Sustainable urban farming: Cape Town community goes organic

Becoming more sustainable is key to the future of our planet. We need to rethink the way we are doing things. One community in Cape Town has taken a step forward, in producing its own organic fruit and vegetables.


Globally, the importance of sustainability in food production is being raised. People are becoming more aware of the need to eat produce which is organic, has fewer chemicals, and does not have a huge carbon footprint in terms of its packaging and transportation (from farm to table).


We should not need to rely on fruit and vegetables which have been grown en masse, and transported from miles away, to our cities. Fresh produce can be sustainably grown and sourced on our doorstep, in order to contribute towards a healthier planet, and our own health.

INVOLVING THE LOCAL COMMUNITY


Bo-Kaap Community Garden leader Abieda Charles stated that the Bo-Kaap community is actively involved in a sustainable food garden project.


Some members of the community donate seeds, seedlings, soils and compost which are needed for the project. Other members contribute by planting, harvesting and selling the produce.


The Bo-Kaap Community Garden sells its produce within the community but there is a policy of giving free fruit and vegetables to anyone in the community, who is in need.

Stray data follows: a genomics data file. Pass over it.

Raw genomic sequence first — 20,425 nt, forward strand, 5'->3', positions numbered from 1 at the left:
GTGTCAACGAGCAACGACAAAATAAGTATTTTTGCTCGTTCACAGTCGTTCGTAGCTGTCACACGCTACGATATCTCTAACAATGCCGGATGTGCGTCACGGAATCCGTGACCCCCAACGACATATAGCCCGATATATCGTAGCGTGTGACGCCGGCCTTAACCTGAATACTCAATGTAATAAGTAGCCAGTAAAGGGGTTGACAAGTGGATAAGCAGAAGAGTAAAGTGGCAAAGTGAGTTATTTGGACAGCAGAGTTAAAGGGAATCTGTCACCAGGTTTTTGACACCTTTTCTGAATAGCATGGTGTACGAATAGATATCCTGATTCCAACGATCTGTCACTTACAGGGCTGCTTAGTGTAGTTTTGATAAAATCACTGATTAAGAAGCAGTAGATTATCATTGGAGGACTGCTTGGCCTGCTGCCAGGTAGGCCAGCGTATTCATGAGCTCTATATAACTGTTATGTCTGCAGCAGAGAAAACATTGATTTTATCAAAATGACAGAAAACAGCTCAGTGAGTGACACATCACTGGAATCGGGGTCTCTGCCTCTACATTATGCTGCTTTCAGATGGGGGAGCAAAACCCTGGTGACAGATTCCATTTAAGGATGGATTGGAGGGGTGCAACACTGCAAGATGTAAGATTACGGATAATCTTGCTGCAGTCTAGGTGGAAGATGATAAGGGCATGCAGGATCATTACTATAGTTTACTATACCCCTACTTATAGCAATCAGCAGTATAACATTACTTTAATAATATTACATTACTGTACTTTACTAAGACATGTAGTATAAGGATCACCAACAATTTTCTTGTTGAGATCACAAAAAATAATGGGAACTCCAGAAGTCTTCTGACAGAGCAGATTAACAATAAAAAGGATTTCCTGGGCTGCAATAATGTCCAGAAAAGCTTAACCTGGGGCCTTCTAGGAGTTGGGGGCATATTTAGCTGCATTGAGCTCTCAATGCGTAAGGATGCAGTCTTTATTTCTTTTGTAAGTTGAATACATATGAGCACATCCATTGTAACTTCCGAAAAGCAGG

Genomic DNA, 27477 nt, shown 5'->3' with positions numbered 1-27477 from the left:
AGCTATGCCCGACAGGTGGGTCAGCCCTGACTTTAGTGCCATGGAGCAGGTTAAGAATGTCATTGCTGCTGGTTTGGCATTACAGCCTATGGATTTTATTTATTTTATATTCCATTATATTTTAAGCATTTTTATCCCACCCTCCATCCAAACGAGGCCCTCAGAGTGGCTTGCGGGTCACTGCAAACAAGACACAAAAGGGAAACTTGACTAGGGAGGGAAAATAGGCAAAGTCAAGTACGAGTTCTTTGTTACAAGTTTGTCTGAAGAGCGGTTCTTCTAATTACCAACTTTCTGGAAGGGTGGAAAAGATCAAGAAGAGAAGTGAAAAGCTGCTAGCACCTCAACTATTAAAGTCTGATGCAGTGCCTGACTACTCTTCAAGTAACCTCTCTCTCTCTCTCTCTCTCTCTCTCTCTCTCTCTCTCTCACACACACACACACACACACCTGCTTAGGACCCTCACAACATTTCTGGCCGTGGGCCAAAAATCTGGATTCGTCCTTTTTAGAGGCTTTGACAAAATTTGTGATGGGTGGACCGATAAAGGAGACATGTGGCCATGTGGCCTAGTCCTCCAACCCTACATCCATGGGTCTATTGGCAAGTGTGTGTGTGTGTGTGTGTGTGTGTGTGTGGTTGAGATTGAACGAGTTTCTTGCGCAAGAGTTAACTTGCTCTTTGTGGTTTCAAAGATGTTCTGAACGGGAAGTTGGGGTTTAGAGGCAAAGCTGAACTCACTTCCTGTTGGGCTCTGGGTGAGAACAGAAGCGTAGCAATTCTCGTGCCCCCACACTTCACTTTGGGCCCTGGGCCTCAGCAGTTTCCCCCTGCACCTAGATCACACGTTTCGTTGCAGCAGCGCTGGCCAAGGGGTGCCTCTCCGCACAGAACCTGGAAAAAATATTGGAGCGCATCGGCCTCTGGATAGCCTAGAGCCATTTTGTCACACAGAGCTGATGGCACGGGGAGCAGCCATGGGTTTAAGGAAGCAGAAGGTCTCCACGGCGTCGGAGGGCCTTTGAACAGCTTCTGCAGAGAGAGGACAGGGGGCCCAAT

PROVIDING EDUCATION PROGRAMMES FOR THE COMMUNITY


Growing organic fruit and vegetables is becoming increasingly important, for the health of the soil, the quality of the produce and for our own health. The project leaders aim to raise awareness in the community, of the need for organic food and sustainable farming practices.


One of the primary aims of the project is to educate people in how to grow their own food. The Bo-Kaap project leader said that the community garden runs programmes that educate the youth.


The youth can learn how to plant seeds and they can observe the germination process. There are programmes such as the "See how it grows" and "Art on the Garden Walls" projects, which raise awareness and inform the youth about cultivation.

HOPE IN THE FACE OF TOUGH TIMES


The Western Cape is one of South Africa's prime tourist spots. Several people have lost jobs and their source of income as a result of the economic conditions caused by the national lockdown.


The Bo-Kaap Community Garden does not generate sufficient income to pay people for their labour, or to employ full-time staff. It does, however, aim to educate people on sustainable farming and food production.


The community garden project has been able to help needy members of the community by providing fresh organic fruit and vegetables.

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